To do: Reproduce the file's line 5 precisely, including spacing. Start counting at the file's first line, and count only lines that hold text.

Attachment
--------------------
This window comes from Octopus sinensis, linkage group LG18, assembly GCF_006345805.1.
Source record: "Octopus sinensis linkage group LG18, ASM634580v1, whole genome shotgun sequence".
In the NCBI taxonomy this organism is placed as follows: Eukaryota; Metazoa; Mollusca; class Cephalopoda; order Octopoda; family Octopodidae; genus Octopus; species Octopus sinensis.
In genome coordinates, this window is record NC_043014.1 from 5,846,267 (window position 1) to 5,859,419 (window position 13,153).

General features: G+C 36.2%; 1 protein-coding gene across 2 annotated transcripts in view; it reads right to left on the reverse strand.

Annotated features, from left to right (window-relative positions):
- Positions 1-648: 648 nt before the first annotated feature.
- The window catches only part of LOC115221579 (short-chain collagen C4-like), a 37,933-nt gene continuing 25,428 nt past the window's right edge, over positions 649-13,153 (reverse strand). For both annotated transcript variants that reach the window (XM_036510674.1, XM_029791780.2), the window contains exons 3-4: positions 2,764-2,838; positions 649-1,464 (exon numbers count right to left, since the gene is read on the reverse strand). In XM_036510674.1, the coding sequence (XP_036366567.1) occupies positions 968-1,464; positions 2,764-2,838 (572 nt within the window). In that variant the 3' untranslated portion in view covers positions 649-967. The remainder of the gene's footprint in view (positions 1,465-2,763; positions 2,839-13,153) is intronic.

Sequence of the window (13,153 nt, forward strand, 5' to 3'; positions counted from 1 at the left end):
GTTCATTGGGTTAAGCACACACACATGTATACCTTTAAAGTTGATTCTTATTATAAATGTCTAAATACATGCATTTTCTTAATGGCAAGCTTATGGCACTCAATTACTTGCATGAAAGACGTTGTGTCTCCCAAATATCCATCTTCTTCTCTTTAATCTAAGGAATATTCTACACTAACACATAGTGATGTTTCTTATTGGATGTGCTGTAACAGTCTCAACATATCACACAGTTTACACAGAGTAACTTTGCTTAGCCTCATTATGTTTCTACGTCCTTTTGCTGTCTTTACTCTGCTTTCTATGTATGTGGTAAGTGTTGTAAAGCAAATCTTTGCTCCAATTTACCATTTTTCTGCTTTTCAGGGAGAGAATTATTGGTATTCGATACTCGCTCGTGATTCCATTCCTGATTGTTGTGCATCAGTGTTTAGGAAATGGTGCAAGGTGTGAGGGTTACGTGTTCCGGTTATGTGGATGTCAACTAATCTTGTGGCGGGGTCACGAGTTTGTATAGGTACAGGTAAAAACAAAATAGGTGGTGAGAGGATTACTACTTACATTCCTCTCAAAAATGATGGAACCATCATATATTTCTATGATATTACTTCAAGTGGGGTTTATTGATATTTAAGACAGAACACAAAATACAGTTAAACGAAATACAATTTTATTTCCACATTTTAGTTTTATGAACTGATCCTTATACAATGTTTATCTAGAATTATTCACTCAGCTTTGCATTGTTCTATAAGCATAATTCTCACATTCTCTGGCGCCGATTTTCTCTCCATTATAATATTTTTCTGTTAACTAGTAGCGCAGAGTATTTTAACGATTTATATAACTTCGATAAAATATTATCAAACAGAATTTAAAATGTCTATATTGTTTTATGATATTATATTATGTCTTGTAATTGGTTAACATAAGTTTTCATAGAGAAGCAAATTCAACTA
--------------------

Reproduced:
General features: G+C 36.2%; 1 protein-coding gene across 2 annotated transcripts in view; it reads right to left on the reverse strand.